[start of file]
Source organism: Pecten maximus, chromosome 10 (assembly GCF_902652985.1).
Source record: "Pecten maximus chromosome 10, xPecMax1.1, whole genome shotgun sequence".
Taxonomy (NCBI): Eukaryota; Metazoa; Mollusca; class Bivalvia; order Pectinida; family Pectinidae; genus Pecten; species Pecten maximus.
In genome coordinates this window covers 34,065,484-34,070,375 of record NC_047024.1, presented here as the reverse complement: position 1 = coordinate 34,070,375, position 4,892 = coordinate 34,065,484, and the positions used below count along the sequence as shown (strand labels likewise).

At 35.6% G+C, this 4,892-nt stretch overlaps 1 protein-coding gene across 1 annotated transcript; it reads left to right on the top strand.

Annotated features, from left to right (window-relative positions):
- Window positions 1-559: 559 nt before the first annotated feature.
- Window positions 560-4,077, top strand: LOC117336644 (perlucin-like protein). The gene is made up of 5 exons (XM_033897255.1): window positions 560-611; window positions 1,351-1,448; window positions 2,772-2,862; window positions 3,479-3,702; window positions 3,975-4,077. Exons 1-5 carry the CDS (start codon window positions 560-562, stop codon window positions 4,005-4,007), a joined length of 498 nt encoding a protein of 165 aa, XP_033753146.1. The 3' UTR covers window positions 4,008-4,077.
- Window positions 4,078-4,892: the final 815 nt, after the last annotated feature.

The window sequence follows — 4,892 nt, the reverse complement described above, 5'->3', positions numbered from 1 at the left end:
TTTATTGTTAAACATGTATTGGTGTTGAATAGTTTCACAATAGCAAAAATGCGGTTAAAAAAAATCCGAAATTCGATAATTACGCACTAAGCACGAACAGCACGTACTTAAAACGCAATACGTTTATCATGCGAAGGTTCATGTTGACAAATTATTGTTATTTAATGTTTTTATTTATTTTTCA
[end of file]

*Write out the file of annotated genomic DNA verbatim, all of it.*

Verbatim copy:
Source organism: Pecten maximus, chromosome 10 (assembly GCF_902652985.1).
Source record: "Pecten maximus chromosome 10, xPecMax1.1, whole genome shotgun sequence".
Taxonomy (NCBI): Eukaryota; Metazoa; Mollusca; class Bivalvia; order Pectinida; family Pectinidae; genus Pecten; species Pecten maximus.
In genome coordinates this window covers 34,065,484-34,070,375 of record NC_047024.1, presented here as the reverse complement: position 1 = coordinate 34,070,375, position 4,892 = coordinate 34,065,484, and the positions used below count along the sequence as shown (strand labels likewise).

At 35.6% G+C, this 4,892-nt stretch overlaps 1 protein-coding gene across 1 annotated transcript; it reads left to right on the top strand.

Annotated features, from left to right (window-relative positions):
- Window positions 1-559: 559 nt before the first annotated feature.
- Window positions 560-4,077, top strand: LOC117336644 (perlucin-like protein). The gene is made up of 5 exons (XM_033897255.1): window positions 560-611; window positions 1,351-1,448; window positions 2,772-2,862; window positions 3,479-3,702; window positions 3,975-4,077. Exons 1-5 carry the CDS (start codon window positions 560-562, stop codon window positions 4,005-4,007), a joined length of 498 nt encoding a protein of 165 aa, XP_033753146.1. The 3' UTR covers window positions 4,008-4,077.
- Window positions 4,078-4,892: the final 815 nt, after the last annotated feature.

The window sequence follows — 4,892 nt, the reverse complement described above, 5'->3', positions numbered from 1 at the left end:
TTTATTGTTAAACATGTATTGGTGTTGAATAGTTTCACAATAGCAAAAATGCGGTTAAAAAAAATCCGAAATTCGATAATTACGCACTAAGCACGAACAGCACGTACTTAAAACGCAATACGTTTATCATGCGAAGGTTCATGTTGACAAATTATTGTTATTTAATGTTTTTATTTATTTTTCA